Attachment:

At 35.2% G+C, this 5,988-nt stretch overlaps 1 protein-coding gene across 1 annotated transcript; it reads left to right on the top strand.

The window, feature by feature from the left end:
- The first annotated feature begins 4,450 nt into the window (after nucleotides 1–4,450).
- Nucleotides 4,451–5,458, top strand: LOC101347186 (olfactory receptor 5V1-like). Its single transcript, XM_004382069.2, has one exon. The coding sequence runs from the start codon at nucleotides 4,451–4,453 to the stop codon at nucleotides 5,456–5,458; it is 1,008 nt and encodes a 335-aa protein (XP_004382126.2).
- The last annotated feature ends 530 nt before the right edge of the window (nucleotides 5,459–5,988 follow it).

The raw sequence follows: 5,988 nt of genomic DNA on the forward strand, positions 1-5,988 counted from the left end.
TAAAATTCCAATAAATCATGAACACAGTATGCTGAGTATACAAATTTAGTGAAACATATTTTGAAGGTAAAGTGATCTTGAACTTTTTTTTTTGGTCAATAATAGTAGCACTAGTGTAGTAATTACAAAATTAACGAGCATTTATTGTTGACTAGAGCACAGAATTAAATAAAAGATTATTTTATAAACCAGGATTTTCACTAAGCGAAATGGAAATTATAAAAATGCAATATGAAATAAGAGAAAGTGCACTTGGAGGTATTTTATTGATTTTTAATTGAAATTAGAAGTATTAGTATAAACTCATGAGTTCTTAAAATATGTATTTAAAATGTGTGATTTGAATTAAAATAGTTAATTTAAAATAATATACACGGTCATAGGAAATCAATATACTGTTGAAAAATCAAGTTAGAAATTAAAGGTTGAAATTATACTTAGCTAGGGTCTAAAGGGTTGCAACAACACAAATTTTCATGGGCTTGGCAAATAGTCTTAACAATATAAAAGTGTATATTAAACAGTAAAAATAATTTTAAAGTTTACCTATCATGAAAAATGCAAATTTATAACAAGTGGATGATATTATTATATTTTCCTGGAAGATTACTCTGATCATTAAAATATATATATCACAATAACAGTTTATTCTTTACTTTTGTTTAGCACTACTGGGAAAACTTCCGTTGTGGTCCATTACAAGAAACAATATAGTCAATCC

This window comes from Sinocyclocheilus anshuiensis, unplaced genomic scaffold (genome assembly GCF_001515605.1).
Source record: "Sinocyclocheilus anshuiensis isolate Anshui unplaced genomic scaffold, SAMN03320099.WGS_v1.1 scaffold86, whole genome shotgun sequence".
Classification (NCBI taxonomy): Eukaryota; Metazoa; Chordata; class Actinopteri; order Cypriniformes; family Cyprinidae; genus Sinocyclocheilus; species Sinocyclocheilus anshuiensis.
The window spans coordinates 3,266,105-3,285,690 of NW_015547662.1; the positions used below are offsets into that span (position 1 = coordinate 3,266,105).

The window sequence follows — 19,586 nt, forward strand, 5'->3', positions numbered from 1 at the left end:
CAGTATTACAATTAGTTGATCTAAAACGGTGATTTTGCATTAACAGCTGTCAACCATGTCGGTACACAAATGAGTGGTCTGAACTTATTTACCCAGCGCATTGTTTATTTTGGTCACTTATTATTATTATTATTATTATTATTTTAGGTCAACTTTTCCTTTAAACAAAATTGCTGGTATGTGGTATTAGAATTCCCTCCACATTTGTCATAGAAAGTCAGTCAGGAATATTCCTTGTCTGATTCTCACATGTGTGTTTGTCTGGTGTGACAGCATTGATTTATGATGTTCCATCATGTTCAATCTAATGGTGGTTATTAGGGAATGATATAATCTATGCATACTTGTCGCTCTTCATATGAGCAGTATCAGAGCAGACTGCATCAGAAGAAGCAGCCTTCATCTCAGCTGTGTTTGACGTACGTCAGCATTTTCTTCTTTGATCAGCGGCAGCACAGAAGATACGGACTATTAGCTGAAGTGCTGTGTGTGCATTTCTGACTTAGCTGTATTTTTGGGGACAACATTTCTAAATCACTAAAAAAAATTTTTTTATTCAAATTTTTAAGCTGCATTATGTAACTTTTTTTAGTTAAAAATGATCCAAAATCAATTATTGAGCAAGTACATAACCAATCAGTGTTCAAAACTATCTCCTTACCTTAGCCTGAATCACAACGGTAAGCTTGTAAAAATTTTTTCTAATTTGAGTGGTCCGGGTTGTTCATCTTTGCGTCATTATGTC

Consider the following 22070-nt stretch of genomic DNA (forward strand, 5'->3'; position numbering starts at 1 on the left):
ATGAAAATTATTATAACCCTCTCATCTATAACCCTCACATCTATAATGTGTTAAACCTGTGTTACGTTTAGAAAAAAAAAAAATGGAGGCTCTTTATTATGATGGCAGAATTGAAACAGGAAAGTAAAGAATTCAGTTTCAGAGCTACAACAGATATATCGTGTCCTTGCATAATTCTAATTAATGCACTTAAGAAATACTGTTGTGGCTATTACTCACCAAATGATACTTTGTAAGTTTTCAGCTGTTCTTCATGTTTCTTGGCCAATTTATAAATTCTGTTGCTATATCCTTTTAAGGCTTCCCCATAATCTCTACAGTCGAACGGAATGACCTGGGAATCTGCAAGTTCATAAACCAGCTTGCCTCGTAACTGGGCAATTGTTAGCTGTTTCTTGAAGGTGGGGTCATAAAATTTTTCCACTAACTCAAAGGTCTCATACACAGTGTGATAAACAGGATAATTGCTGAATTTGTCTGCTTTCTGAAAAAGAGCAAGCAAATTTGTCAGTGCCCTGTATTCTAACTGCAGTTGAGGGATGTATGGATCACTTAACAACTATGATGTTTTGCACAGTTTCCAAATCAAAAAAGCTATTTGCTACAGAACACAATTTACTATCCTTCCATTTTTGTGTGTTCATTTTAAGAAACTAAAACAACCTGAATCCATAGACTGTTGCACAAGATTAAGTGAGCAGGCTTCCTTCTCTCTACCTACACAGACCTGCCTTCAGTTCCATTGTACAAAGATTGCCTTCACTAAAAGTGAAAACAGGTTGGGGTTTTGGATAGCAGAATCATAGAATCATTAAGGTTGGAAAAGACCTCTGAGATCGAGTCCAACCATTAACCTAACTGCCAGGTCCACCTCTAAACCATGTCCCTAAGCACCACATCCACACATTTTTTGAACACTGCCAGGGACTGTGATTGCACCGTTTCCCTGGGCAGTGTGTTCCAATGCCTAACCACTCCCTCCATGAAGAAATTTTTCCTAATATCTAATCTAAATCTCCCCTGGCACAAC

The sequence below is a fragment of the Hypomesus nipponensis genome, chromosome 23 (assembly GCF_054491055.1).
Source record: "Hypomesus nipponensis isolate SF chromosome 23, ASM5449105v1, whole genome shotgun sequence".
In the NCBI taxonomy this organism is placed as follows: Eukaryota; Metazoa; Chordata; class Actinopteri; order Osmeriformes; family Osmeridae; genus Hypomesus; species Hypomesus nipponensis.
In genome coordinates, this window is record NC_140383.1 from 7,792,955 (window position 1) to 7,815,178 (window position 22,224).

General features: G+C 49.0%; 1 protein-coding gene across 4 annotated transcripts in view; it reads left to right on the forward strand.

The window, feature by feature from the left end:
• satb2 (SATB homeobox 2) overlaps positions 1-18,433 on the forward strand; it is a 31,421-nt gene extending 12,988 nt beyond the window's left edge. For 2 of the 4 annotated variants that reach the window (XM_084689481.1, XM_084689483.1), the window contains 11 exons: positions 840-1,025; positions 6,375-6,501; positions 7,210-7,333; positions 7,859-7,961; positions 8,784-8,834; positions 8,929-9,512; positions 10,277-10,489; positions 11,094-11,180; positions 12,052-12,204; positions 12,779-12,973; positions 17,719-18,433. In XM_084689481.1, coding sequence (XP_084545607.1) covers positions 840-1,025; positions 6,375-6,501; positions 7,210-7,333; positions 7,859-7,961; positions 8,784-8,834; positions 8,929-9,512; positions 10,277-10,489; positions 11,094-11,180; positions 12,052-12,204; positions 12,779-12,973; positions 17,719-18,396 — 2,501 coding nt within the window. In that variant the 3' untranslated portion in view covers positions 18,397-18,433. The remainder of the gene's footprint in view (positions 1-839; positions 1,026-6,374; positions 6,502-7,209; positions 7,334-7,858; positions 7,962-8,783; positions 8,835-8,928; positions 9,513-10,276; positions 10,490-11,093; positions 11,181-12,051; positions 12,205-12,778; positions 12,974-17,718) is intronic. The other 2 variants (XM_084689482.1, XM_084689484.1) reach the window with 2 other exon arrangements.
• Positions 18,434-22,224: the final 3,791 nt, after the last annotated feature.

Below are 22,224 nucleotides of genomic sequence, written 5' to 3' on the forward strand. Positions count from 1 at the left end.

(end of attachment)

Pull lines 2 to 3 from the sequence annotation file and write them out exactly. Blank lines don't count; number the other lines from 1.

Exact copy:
The window, feature by feature from the left end:
- The first annotated feature begins 4,450 nt into the window (after nucleotides 1–4,450).